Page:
ACL Knee Injury
cruciate ligament tear
hyperextension of knee
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ligament tear knee

Ligament Tear & Knee Hyperextension

Ice can help ease pain from a ligament tear.

A ligament tear as the result of hyperextending your knee can vary from partial to severe. Symptoms can be severe and interfere with future exercise, sports and even regular daily activities. Because of this, it is important to understand how hyperextension ligament tears of the knee can occur and how they are medically treated.


A variety of symptoms can accompany a ligament tear as the result of a hyperextended knee. You can experience pain on the inside of the knee, tenderness, bruising, inflammation, swelling along the joint, stiffness, limited range of motion and instability when trying to stand or walk. You may experience a tearing, pulling or popping sensation when the knee first becomes hyperextended.


You can hyperextend your knee if you place excessive force on the joint when it is in a straight position and it bends backward. This can occur in a fall, from a physical blow or during sports such as volleyball, gymnastics or basketball. Hyperextending the knee can tear the ligaments -- frequently the anterior cruciate ligament, or ACL -- that support the knee, causing it to become dislocated from the bones and muscles that adjoin it.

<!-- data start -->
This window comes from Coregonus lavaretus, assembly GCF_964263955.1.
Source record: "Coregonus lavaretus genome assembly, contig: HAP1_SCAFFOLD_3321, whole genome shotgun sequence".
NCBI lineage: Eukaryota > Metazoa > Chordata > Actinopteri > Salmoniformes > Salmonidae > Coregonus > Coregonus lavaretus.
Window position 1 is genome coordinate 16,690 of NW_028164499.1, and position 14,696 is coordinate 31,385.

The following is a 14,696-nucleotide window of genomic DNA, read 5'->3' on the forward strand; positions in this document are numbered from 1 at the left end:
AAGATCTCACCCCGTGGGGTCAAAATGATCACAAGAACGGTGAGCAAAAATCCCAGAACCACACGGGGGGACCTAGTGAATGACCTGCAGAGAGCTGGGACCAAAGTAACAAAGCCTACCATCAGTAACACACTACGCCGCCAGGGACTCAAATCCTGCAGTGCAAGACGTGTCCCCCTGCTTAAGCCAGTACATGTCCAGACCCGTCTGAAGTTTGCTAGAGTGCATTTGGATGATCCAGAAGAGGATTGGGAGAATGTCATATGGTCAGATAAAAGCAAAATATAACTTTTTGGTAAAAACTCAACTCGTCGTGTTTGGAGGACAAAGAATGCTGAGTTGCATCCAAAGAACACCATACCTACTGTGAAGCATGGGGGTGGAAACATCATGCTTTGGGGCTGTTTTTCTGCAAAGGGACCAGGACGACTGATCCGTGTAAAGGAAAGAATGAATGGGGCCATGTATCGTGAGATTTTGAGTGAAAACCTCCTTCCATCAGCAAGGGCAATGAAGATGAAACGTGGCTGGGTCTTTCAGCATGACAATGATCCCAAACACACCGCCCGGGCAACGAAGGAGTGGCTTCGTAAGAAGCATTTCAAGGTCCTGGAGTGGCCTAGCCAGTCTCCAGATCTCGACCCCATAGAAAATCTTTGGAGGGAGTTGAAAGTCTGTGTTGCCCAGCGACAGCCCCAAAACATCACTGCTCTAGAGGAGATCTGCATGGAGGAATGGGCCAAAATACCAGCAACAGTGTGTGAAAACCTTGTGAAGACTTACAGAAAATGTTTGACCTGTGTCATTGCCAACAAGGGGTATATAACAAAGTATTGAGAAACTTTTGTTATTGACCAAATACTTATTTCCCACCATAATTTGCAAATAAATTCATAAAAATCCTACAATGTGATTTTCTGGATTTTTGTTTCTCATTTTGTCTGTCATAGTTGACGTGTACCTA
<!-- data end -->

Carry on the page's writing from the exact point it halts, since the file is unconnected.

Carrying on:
Place ice against your knee for 20 minutes at a time every two to three hours for the first 72 hours following the injury to help ease inflammation and knee pain. Wear a knee brace to help immobilize the torn ligament and keep it from further tearing. Rest your knees and walk with crutches if you need to walk around. Elevate your knee above your heart while your ligament injury heals. Severe ligament tears can be surgically repaired by a physician. You may need physical therapy to help rebuild strength in your knee.


Do not ignore pain or injury after hyperextending your knee. Contact a doctor if you suspect a torn ligament. Multiple ligament tears in the knee can damage the nerves that supply blood to the muscles of your leg. If severe enough, this disruption in blood flow can lead to serious complications such as leg amputation. If surgery is needed to repair the ligament tear, you must wait approximately six months before returning to sports and exercise.

1 comment

Apr 02, 2016
joginder singh

gud one about knee…it may ocour commonly …

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